Yes, it is partially true that society has lost sight of what these guys call "red pill" truths; I am not denying that. But the very fact that they use metaphors from The Matrix should hint at the fact that many of them have issues with attracting women; and the almost singular focus on pointing out female shortcomings should suggest that maybe, just maybe, they hold their world-view because it conveniently puts them back into the place of power they feel so incapable of occupying. Ever notice how the most ardent modern-day Feminists are fat and ugly? The most vocal authors in The Manosphere are the masculine manifestation of exactly the same phenomenon: the phenomenon whereby people subconsciously choose beliefs that reassert their importance and agency in the world. The modern Feminist says "I am not good-looking enough to compete with Victoria's Secret models, so the standards of beauty they idealize must be inaccurate and unfair." The Manosphere writer says: "I am not getting the attention from women that I want; it must be because the girls in my country are selfish and entitled."
I don't want to paint the whole Manosphere in a bad light. From what I've read of his stuff, the guy who writes Chateau Heartiste seems pretty damn smart, and I admire Roosh's drive and bold individualism. There are definitely a lot of intelligent guys writing some very insightful stuff in The Manosphere, and there is a lot that both women and men can learn from reading it. The problem is just that there is a lot of bad mixed in with the good. And although it might be easy to identify the posts that are flagrantly wrong, even the sharpest readers will have trouble distinguishing the truth in the grayer areas.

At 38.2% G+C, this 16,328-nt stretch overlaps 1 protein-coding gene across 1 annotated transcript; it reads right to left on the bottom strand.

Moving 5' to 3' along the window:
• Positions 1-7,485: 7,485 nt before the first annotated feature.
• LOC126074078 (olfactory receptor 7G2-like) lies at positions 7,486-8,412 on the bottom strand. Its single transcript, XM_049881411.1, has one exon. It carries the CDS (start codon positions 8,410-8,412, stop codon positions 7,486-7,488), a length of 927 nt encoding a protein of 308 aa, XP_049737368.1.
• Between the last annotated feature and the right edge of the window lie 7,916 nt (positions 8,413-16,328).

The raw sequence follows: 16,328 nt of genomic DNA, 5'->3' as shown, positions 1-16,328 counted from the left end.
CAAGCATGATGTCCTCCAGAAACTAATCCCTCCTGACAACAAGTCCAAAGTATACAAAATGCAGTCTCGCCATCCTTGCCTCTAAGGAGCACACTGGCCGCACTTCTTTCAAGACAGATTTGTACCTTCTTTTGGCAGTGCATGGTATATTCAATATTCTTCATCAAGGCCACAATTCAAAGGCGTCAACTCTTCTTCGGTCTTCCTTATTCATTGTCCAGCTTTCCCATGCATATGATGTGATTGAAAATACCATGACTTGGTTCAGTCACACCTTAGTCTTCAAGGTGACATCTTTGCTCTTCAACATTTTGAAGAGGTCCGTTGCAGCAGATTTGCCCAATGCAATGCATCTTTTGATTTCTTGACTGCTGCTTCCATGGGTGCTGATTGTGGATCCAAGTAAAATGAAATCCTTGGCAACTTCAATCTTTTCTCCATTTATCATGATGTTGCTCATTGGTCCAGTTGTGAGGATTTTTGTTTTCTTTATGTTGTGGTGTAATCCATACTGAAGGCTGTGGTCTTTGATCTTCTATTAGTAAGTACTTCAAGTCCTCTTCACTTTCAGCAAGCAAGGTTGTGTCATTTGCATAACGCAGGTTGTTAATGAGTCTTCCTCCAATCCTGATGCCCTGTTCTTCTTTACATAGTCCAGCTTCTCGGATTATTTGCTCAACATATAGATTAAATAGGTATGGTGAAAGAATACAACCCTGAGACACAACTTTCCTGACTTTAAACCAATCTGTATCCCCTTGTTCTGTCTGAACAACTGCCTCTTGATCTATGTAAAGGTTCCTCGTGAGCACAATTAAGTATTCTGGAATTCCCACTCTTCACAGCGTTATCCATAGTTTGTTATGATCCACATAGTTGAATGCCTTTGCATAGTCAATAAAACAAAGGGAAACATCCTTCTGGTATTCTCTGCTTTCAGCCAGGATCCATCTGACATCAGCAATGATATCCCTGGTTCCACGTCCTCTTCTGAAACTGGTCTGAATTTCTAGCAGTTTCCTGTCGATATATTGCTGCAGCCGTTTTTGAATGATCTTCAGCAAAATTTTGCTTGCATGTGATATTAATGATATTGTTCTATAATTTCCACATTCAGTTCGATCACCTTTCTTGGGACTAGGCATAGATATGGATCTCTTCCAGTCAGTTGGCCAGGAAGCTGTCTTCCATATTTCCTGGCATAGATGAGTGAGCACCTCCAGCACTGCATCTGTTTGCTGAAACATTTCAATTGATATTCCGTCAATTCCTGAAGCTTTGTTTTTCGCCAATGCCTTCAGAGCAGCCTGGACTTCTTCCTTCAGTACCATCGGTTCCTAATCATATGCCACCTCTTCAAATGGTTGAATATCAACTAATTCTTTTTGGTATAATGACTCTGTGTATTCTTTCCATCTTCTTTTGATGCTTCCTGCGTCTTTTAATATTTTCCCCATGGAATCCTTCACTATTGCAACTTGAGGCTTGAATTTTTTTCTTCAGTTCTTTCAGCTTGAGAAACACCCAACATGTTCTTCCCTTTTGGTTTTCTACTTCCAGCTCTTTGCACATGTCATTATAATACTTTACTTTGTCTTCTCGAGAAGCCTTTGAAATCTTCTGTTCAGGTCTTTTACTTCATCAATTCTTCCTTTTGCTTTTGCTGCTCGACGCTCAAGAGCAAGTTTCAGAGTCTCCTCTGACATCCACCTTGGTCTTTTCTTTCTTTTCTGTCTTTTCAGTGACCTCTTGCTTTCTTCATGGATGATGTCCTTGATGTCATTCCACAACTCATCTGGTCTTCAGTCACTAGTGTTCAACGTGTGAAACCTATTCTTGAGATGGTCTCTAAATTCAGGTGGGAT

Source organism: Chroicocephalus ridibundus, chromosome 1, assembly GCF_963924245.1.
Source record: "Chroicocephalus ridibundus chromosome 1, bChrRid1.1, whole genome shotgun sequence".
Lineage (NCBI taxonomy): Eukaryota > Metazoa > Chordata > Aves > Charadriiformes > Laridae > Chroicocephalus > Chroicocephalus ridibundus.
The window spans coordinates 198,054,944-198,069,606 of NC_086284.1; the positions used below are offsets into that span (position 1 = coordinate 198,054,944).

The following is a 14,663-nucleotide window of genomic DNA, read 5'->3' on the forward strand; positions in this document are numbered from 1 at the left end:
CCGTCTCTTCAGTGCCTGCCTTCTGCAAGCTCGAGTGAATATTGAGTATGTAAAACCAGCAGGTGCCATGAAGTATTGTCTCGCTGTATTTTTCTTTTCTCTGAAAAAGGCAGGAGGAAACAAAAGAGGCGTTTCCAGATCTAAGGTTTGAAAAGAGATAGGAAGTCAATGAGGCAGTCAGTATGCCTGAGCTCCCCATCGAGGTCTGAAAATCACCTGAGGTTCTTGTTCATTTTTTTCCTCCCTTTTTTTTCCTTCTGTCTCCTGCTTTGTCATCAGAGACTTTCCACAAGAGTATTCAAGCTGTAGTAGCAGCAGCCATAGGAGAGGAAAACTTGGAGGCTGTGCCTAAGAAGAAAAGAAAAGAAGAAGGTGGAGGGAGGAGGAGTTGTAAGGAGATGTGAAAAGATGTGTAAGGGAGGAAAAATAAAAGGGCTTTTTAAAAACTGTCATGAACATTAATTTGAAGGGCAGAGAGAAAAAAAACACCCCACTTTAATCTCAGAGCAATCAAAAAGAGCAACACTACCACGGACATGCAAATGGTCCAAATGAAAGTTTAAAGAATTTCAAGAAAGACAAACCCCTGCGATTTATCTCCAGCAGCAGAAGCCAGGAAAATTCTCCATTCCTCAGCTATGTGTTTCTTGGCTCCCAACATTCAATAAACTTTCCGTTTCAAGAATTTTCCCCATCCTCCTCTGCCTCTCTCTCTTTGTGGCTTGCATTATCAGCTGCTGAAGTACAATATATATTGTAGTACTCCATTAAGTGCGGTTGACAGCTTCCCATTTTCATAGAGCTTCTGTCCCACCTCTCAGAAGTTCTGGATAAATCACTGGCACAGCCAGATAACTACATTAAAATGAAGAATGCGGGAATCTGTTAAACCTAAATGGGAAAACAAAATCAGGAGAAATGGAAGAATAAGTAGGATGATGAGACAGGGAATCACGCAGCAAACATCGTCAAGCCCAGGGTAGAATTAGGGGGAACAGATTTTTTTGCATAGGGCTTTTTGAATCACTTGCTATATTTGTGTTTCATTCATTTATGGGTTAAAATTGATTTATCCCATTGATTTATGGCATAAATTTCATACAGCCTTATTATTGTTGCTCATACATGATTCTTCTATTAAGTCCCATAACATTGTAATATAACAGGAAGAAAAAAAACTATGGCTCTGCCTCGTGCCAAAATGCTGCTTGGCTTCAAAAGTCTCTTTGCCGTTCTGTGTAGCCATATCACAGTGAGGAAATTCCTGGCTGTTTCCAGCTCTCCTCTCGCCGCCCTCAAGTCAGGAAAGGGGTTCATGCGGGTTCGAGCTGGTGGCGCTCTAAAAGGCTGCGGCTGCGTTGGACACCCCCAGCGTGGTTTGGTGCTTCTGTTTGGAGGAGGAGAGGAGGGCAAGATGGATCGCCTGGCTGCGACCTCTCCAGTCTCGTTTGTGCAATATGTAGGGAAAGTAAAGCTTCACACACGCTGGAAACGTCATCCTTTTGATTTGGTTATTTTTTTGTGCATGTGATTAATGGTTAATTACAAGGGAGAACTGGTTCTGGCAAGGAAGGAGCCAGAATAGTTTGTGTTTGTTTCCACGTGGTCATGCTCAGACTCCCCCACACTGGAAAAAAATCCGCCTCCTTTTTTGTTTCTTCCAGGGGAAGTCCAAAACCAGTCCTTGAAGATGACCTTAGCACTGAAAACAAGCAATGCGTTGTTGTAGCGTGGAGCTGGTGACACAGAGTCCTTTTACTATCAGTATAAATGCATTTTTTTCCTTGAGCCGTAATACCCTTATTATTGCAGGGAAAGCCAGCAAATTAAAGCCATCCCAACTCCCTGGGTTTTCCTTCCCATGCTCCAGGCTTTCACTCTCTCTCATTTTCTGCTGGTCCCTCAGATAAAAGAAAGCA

So I am not going to tell you not to read The Manosphere. I've never liked the idea of censorship, and who the hell am I to tell you what to read anyway? But if you do choose to read The Manosphere, you need to recognize that you are walking through a minefield of ideas, where a lot of what you'll read is colored by the authors' need to feel sexually powerful. Yes, occasionally the complaints you read about women on those blogs will be honest and accurate expositions of things that women are doing wrong; but more often than not they will be frustration-fueled attempts to blame someone or something else for the fact that the author can't get the kind or quantity of girls he wants. That being said, being aware of the mindset behind what you read in The Manosphere should go a long way towards being able to distinguish the truth from the wishful thinking. So my advice is simple: keep this fact in mind, and read carefully.
One last note, especially for the men reading this: most of the good information contained in The Manosphere, and a lot more besides, minus all of the posturing and complaining, can be found on a website called Animus Empire. Women, of course, can find the good without the bad on blogs like this one.